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  Infection & autoimmune disease   Trigger

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Triggers of Autoimmune Disease

  • Cancers: Rarely, a cancer can cause an AI disease. There are two methods:
    • Immune system tumors: Direct tumor of an immune organ such as the thymus or bone marrow (i.e. athymoma orlymphoma). However, AI disease is very rare from these disorders, so it seems that despite their importance to the immune system, a failure at these sites is not the only problem required for AI disease to result.
    • Paraneoplastic autoimmune disorders: Though very rare, there are a few types of autoimmune disease that are caused by cancers of a different part of the body. These are called "paraneoplastic" autoimmune disorders. Examples include:
      • Cancer Associated Retinopathy (CAR): An autoimmune reaction against the eye retina, caused by some types of cancers, typically lung cancer.

      The mechanism of paraneoplastic AI is believed to be that the cancer causes a hidden antigen to be shown to the immune system. This antigen is attacked, but by coincidence, this antigen is also at another body site (e.g. the retina), and the immune system mistakenly attacks the retina as an innocent bystander.

  • Radiation: UV light may damage cells and release new antigens. However, there are few examples of possible relationships between radiation and autoimmunity.
  • Immune abnormalities: Because autoimmunity is related to the immune system, various abnormalities of the immune system have been considered as possible triggers or causal factors.
    • Cancers of immune organs have been mentioned under cancers.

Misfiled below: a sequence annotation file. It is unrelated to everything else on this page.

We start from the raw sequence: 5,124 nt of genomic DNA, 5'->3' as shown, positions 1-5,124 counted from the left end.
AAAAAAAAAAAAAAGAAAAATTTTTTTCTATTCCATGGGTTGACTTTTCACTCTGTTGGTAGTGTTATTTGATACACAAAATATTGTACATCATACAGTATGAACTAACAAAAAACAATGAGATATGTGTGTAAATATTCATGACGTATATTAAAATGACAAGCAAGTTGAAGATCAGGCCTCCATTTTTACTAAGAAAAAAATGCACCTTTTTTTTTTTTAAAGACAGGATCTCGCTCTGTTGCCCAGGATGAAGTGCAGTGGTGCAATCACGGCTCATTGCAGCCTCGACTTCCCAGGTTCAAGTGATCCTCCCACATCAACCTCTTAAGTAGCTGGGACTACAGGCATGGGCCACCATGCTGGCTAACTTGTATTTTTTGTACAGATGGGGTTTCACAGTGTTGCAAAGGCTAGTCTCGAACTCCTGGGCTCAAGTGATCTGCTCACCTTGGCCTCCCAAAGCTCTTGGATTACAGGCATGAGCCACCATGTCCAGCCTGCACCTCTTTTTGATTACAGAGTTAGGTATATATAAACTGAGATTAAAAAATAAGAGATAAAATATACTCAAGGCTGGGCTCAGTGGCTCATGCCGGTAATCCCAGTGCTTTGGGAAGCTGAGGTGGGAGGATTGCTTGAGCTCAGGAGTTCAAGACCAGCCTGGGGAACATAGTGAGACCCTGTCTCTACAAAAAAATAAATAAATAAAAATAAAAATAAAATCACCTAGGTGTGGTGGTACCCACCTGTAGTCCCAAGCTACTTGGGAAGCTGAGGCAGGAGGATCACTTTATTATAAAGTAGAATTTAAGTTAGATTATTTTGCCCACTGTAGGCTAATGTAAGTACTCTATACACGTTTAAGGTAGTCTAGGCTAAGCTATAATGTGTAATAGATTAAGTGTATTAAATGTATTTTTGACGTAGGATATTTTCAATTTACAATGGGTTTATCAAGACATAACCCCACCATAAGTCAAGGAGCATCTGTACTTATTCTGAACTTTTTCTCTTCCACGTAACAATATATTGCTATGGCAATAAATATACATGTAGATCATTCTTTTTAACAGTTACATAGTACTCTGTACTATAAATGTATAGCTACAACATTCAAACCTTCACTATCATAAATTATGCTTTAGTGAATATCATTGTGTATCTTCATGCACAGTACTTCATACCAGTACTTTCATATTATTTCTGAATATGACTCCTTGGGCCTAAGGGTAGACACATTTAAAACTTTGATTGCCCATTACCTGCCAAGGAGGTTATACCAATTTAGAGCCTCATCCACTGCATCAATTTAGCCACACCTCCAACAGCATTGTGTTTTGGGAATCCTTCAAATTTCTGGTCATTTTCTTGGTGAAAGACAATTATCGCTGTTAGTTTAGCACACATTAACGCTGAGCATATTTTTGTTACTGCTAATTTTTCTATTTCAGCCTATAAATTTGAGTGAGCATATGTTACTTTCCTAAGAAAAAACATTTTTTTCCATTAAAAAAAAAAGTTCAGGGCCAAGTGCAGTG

• Thymus abnormalities: thymectomy: removal of the thymus. Neonatal thymectomy causes oophoritis and autoimmune gastritis in mice.
  • Chronic infections or inflammation: An infection causes heightened immune response as a natural course. It is therefore plausible that a chronic inflammation could possibly cause autoimmunity, or if not actually cause, at least provide an environment in which it would flourish.
  • Cells: One strange method of causing autoimmunity is to be injected with the cells of the body. This can sometimes upset the balance of the immune system. Some examples include:
    • Brain autoimmunity from rabies vaccinations, that were once made from brain emulsions (modern rabies vaccinations are not).
    • Encephalitis in monkey brains after injection with monkey brain cells.
  • Mitochondrial disorders: Not a general theory of AI, but a possible factor in diabetes and MS. In diabetes, mitochondrial failure might accumulate glutamate, leading to an excess of GAD and thus causing anti-GAD antibodies leading to diabetes. The genetic mitochondrial disorder Leber's Hereditary Optic Neuropathy has been associated with MS, but no clear link between mitochondria and MS has been found as yet.

Research on Triggering of Autoimmune Diseases

The methods whereby a particular trigger might cause the conversion of the immune system into an autoimmune reaction.

  • Tolerance theories: thymic deletion, clonal deletion, negative selection, apoptosis, forbidden clone, anergy, peripheral tolerance, etc. B-cells don't go to the thymus.
  • Molecular mimicry: Difficulty getting experimental confirmation in animal models. No known molecular mimics for some substances (e.g. insulin/proinsulin, but there is for islet cells and GAD).
  • Epitope crossing